Everything we do on a musical instrument is a result of habits formed as we play and practice. If we didn’t form habits we would never be able to repeat an action and our playing would be wildly different every time we picked up the horn. The type of habits we form are critically important to the success of our musical development. Basically there are two types of habit formation: the first is playing with no particular goal in mind, just covering the notes, and letting what comes out be the habit that is formed. The other type is forming a habit with a specific goal in mind, be it a certain sound, a certain way of starting notes, a certain way of slurring, etc. Guess which method leads to the best outcome? Many times I have asked people in lessons, “is that the sound you want to be remembered by?” The answer is always no. But that’s probably the sound they have been playing with for a long time and just let the habit form without making a conscious decision on what type of sound they wanted to produce, and by that I mean how much quality they wanted in it. It amazing how many facets of playing people let habits form around without ever thinking whether that’s exactly what they wanted to sound like.
I like the quote of George Bernard Shaw:
“The reasonable man adapts himself to the conditions that surround him… The unreasonable man adapts surrounding conditions to himself… All progress depends on the unreasonable man.”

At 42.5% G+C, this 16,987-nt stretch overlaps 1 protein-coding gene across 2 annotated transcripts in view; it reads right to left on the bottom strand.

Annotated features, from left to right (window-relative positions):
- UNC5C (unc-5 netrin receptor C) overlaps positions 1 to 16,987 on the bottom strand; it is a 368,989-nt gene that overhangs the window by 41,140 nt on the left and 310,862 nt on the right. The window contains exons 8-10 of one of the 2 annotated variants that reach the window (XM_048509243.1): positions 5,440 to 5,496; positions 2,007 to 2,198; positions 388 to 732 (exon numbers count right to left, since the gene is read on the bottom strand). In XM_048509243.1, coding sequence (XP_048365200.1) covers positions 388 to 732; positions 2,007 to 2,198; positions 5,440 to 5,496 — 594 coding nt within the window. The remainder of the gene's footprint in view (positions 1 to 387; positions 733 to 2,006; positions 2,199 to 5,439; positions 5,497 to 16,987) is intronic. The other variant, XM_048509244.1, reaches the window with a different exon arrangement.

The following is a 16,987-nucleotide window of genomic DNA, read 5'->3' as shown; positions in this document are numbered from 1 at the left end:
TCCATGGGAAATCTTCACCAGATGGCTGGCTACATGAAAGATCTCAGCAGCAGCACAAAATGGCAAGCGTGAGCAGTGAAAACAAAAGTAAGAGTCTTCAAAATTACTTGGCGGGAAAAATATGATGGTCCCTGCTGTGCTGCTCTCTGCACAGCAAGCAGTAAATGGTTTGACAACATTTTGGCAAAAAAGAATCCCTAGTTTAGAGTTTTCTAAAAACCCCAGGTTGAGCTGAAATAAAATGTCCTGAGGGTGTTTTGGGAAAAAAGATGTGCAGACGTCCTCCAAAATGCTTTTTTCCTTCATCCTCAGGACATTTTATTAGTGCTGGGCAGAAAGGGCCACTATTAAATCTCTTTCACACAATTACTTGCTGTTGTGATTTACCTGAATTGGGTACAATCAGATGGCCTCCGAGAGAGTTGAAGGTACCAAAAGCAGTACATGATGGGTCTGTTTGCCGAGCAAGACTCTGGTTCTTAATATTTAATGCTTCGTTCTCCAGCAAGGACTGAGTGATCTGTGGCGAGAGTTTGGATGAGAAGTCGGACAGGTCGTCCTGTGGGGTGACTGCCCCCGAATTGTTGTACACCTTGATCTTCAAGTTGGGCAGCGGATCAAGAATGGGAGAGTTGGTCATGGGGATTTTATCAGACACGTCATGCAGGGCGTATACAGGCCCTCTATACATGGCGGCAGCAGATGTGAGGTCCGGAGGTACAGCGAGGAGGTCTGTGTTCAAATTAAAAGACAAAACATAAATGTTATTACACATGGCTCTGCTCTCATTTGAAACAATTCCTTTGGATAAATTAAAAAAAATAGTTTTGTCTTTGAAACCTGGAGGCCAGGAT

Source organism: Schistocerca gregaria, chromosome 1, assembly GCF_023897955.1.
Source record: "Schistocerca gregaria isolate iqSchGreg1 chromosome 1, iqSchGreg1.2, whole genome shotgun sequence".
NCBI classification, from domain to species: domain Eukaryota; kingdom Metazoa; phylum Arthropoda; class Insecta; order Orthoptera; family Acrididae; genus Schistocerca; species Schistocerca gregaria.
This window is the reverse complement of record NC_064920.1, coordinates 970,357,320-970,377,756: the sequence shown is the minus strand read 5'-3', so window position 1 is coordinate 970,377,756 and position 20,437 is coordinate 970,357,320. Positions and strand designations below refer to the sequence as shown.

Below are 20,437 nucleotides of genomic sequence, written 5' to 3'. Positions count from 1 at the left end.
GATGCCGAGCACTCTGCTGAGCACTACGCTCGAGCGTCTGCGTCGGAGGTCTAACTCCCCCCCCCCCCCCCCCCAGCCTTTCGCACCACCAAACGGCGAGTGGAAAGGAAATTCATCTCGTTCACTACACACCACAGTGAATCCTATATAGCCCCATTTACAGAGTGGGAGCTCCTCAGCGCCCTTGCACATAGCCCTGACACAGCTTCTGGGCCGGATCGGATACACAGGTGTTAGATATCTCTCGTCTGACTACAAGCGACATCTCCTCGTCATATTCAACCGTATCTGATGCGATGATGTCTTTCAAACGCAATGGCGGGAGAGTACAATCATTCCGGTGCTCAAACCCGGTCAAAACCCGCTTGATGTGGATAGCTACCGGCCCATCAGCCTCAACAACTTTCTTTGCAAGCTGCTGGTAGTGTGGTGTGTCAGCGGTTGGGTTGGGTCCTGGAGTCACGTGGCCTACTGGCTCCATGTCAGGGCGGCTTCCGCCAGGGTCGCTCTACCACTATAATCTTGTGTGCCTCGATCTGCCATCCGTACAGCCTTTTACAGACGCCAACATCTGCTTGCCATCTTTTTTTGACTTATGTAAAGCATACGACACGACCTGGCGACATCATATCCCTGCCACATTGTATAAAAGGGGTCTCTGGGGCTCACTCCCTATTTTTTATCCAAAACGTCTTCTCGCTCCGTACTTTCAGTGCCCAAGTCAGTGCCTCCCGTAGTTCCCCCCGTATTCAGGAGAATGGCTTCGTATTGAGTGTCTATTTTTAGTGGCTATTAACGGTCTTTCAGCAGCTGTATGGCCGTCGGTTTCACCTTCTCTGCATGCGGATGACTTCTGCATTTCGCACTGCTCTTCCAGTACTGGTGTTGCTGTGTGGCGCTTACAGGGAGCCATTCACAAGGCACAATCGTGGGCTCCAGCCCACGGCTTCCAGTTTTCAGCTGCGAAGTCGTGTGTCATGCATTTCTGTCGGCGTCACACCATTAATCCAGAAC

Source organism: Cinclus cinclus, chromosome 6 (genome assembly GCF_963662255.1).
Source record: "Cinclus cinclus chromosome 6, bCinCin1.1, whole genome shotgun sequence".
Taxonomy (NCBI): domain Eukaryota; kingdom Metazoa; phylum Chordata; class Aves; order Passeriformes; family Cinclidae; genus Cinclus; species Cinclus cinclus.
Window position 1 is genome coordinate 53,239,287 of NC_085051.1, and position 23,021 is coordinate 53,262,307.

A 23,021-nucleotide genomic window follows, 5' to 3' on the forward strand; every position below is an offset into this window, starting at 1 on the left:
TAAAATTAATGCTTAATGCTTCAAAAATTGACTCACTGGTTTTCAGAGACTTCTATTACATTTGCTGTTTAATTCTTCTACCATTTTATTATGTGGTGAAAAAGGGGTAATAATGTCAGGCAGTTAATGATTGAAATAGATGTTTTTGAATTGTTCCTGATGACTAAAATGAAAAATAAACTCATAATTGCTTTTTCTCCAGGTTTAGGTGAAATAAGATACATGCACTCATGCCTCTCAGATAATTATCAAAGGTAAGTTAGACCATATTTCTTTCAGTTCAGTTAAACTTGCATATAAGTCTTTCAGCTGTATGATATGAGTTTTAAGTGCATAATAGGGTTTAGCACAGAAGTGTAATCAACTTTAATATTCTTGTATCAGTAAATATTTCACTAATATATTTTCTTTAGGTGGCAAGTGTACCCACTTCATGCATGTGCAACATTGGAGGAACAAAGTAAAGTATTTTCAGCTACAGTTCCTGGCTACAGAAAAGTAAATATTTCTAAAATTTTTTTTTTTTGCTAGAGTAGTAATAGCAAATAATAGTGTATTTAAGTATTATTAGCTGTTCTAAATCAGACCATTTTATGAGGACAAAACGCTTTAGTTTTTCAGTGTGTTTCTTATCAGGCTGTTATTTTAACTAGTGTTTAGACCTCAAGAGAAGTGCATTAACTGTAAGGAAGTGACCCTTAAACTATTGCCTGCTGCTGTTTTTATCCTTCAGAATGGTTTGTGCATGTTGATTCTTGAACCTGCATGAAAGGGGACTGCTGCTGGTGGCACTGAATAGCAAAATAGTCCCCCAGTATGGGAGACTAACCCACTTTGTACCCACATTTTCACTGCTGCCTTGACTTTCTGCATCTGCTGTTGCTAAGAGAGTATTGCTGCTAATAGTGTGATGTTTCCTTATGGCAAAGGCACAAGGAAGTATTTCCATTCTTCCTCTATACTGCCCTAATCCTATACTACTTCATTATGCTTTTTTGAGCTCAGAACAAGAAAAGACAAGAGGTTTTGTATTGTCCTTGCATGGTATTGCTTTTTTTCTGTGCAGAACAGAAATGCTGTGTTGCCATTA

That’s not a bad thought to base your approach to playing on. Instead of adapting your taste to what habitually comes out of the horn, how ’bout being a tad unreasonable and make your playing adapt to something that is not in the norm. We don’t strive to be average players do we? That means to establish habits that are the result of serious contemplation, and striving toward that goal, which is hopefully not in the realm of “the reasonable man.”
One of the most interesting, and challenging excerpts I’ve come across is this excerpt from Sibelius’ Lemminkainen Suite, No.1, “Lemminkainen and the Maidens of the Island.”
It requires complete control of articulation and sound production. The difficulty lies in the fact that the rhythmic figure continues for many bars, with the dynamic gradually diminishing until it ends ppp into two fermata chords.
The challenge is to keep exactly the same quality of sound and clarity of articulation no matter what the dynamic. The sound and clarity of attack should be exactly the same in the 3p’s as in the forte dynamic, something that is difficult to achieve without absolute determination and practice, with this clear objective in mind. This is even more difficult with all three players playing, but when achieved makes a stunning impression.